UN resumes Haiti aid operation

The United Nations resumed aid distribution in northern Haiti on Saturday to help cholera victims.

Cholera-related protests had blocked distribution

A man suffering cholera symptoms is pushed in a wheelbarrow to St. Catherine hospital, run by Doctors Without Borders, in the Cite Soleil slum in Port-au-Prince on Friday. ((Emilio Morenatti/Associated Press))
The United Nations resumed aid distribution in northern Haiti on Saturday to help cholera victims as protests linked to the rumoured source of the outbreak subsided.

Violent demonstrations erupted last Monday and continued throughout the week in Cap-Haitien, as some Haitians blamed UN peacekeepers for the outbreak. The protests spread to the capital, Port-au-Prince, on Thursday.

At one treatment centre in Cap-Haitien, medical aid was all but shut off from those who needed it most during the violence, but humanitarian workers reported calmer streets on the weekend.

"What the violence in Cap-Haitien did was stop the operations to counter the cholera," said Nigel Fisher, the UN humanitarian co-ordinator based in Port-au-Prince. "We had a warehouse burned, which had water sanitation and food supplies in it, so we called for calm because people were dying because of those demonstrations.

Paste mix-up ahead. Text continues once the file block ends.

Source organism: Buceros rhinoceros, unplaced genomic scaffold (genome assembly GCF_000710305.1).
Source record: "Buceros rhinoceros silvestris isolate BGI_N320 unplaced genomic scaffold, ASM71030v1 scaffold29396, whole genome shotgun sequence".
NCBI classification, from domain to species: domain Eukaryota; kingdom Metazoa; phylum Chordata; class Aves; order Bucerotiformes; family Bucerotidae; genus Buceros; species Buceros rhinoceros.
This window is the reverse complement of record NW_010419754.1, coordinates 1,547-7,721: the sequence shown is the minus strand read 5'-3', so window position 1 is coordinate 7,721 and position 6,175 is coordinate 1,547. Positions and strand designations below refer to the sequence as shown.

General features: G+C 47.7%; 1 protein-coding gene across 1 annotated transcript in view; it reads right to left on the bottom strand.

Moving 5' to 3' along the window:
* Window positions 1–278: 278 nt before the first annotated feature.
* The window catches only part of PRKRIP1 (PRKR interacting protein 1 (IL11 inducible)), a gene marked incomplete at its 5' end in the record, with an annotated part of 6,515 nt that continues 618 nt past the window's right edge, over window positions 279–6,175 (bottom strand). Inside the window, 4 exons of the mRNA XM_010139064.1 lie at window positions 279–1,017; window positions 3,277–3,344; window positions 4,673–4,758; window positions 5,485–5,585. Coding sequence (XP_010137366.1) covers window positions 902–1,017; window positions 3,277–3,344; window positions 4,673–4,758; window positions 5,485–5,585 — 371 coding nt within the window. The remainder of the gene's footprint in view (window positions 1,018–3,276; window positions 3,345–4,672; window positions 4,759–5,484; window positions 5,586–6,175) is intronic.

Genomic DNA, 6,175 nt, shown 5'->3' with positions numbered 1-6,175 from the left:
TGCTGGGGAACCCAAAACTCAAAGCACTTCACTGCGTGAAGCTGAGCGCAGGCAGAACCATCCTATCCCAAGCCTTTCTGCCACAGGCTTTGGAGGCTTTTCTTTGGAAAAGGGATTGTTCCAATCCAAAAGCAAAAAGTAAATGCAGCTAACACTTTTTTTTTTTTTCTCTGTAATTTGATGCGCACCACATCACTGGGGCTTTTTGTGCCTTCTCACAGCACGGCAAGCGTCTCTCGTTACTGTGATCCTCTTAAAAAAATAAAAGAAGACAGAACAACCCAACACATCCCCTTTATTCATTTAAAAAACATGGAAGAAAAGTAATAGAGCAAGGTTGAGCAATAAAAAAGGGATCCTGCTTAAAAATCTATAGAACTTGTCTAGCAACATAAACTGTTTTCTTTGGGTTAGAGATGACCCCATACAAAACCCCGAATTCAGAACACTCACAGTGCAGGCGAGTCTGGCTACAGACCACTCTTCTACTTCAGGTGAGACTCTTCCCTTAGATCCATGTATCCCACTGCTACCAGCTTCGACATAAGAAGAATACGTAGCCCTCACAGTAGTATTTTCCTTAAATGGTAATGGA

"So it's calmer now today in Cap-Haitien and I'm recommending to our humanitarian workers that we can start operations again."

Earlier in the week, several hundred protesters threw rocks at a Nepalese unit of UN troops that has been blamed for introducing the virulent strain of cholera, matching one found in South Asia.

Fisher said the UN has found no evidence to support the allegation. The outbreak began in the central town of Hinche, where there is a Nepalese garrison, he said.

"There has been extensive testing, but so far the link with the Nepalese garrison has not been proven."

Rumours have been circulating for weeks that the outbreak began because septic tanks at a base for more than 400 Nepalese UN peacekeepers leaked along the Meille River, which feeds into the Artibonite River.

The waterborne disease has killed more than 1,100 people in Haiti. Roughly 18,000 have sought medical treatment for the bacterial infection, with symptoms of diarrhea, vomiting and fever.

Officials worry the outbreak could overwhelm Haiti as it struggles to recover from last January's earthquake, which killed 250,000 people and left more than a million homeless.